Climate Scientist Sues Over Jerry Sandusky Comparison

Michael Mann
Michael Mann (Image credit: Tom Cogill)

Pennsylvania State University climate scientist Michael Mann has filed a lawsuit against The National Review and The Competitive Enterprise Institute for articles that compared him to convicted child molester Jerry Sandusky.

Mann's lawsuit concerns two blog posts. The first appeared July 13 on, the blog of the Competitive Enterprise Institute (CEI), a nonprofit that promotes free enterprise and limited government. In the post, author Rand Simberg wrote that Mann manipulated data in creating his famous "hockey-stick graph," which shows global temperatures rising sharply with increased carbon-dioxide output by humans.

"Mann could be said to be the Jerry Sandusky of climate science," Simberg wrote, referring to the Penn State football coach now imprisoned for child sex abuse, "except that instead of molesting children, he has molested and tortured data."

Nine investigations of Mann's work, including one by the Environmental Protection Agency and another by the National Science Foundation, have found no evidence of academic fraud.

The CEI removed the references to Sandusky in the original blog post several days after publication, but not before the "The Corner," the blog of the National Review Online, picked up the quote in full and repeated the accusations. Mann and his lawyers filed suit against both organizations on Monday (Oct. 22) in the Superior Court of the District of Columbia.

To win the suit, Mann's lawyers will have to show that the statements made by the CEI and National Review were harmful, false and made with the malicious intent to injure Mann. They'll also have to show that the organizations should have known the statements were false but published them anyway. [How Climate Science Became Politicized]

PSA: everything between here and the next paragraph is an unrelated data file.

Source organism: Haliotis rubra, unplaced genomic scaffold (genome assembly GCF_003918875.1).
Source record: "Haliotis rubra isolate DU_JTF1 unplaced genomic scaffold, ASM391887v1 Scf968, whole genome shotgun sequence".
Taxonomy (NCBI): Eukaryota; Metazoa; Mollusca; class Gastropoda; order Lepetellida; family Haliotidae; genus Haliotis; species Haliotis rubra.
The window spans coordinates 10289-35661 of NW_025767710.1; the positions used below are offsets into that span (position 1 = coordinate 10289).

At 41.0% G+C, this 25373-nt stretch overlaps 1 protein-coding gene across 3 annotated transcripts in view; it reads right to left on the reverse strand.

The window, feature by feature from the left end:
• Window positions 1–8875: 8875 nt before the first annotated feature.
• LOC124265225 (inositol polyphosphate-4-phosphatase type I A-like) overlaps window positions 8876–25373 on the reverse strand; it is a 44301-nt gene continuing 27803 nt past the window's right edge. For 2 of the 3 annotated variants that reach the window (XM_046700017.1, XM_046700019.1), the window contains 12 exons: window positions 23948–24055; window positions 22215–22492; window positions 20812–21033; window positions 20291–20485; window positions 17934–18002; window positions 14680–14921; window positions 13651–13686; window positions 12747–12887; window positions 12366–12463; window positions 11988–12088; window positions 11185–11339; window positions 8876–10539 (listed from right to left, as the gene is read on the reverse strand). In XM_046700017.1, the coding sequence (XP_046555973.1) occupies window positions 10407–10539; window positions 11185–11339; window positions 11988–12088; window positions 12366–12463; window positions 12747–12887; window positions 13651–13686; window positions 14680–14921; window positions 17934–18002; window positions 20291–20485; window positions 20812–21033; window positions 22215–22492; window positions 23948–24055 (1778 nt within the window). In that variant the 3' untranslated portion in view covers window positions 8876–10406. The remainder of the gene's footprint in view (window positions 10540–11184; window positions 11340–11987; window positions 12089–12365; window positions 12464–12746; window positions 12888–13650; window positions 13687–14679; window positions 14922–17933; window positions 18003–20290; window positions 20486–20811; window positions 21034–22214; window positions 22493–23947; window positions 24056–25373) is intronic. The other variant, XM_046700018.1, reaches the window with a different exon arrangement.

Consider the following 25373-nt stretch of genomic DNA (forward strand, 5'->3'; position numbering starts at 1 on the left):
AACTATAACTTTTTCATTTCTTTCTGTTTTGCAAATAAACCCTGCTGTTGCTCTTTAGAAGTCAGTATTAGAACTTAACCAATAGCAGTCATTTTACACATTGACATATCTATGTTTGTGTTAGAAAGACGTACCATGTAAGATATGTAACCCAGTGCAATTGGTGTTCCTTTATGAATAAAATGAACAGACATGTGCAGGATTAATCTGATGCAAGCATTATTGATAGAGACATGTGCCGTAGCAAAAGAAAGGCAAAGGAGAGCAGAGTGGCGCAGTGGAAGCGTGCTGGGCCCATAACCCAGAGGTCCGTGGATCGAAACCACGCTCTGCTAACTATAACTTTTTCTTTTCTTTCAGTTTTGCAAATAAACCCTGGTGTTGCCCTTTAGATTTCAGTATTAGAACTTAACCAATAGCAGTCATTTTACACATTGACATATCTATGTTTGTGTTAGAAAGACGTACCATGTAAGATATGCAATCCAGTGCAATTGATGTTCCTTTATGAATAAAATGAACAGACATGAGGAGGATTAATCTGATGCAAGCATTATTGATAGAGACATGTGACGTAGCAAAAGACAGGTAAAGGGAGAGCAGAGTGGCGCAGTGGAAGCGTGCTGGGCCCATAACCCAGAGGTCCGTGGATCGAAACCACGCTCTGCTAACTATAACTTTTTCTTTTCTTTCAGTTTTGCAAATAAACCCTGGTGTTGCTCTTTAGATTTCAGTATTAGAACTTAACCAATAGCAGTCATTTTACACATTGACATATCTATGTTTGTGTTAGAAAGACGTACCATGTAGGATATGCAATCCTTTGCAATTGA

"We do not believe he will succeed," said Sam Kazman, the general council attorney for CEI. "Mr. Mann is a very prominent person in a highly controversial issue involving both science and politics, and I would have thought by now he'd be accustomed to rhetoric that can be quite heated." (Mann is typically referred to as a "Dr." since he has a doctoral degree.)

On his website, Mark Steyn, the author of the National Review blog post, wrote, "I'll have more to say about this when I stop laughing."

Mann said he was motivated to file the suit by years of similar accusations.

"There is a larger context for this latest development, namely the onslaught of dishonest and libelous attacks that climate scientists have endured for years by dishonest front groups seeking to discredit the case for concern over climate change," Mann wrote in an email to LiveScience.  

Climate-change belief has become increasingly polarized in the last decade. According to long-running surveys by Yale University researchers, in 2003 only 7 percent of Americans called climate change a "hoax" or a "scam." By 2010, 23 percent were using those terms to describe climate change, indicating an increasing perception of intentional wrongdoing by scientists.

Some of the politicization dates back to the polarizing Clinton era, said Anthony Leiserowitz, the director of the Yale Project on Climate Change Communication. After Al Gore took on the role of environmental advocate with his 2006 documentary "An Inconvenient Truth," Leiserowitz said, those on the other end of the political spectrum began to link Gore and Democrats not only to climate-change policy, but also to climate-change belief.

"They loathe Al Gore," Leiserowitz told LiveScience in August. "Sometimes I joke that Al Gore could hold a press conference tomorrow to say that science has determined that the Earth is round and people out there would say, 'Well, no it isn't.'"

Follow Stephanie Pappas on Twitter @sipappas or LiveScience @livescience. We're also on Facebook & Google+.

Stephanie Pappas
Live Science Contributor

Stephanie Pappas is a contributing writer for Live Science, covering topics ranging from geoscience to archaeology to the human brain and behavior. She was previously a senior writer for Live Science but is now a freelancer based in Denver, Colorado, and regularly contributes to Scientific American and The Monitor, the monthly magazine of the American Psychological Association. Stephanie received a bachelor's degree in psychology from the University of South Carolina and a graduate certificate in science communication from the University of California, Santa Cruz.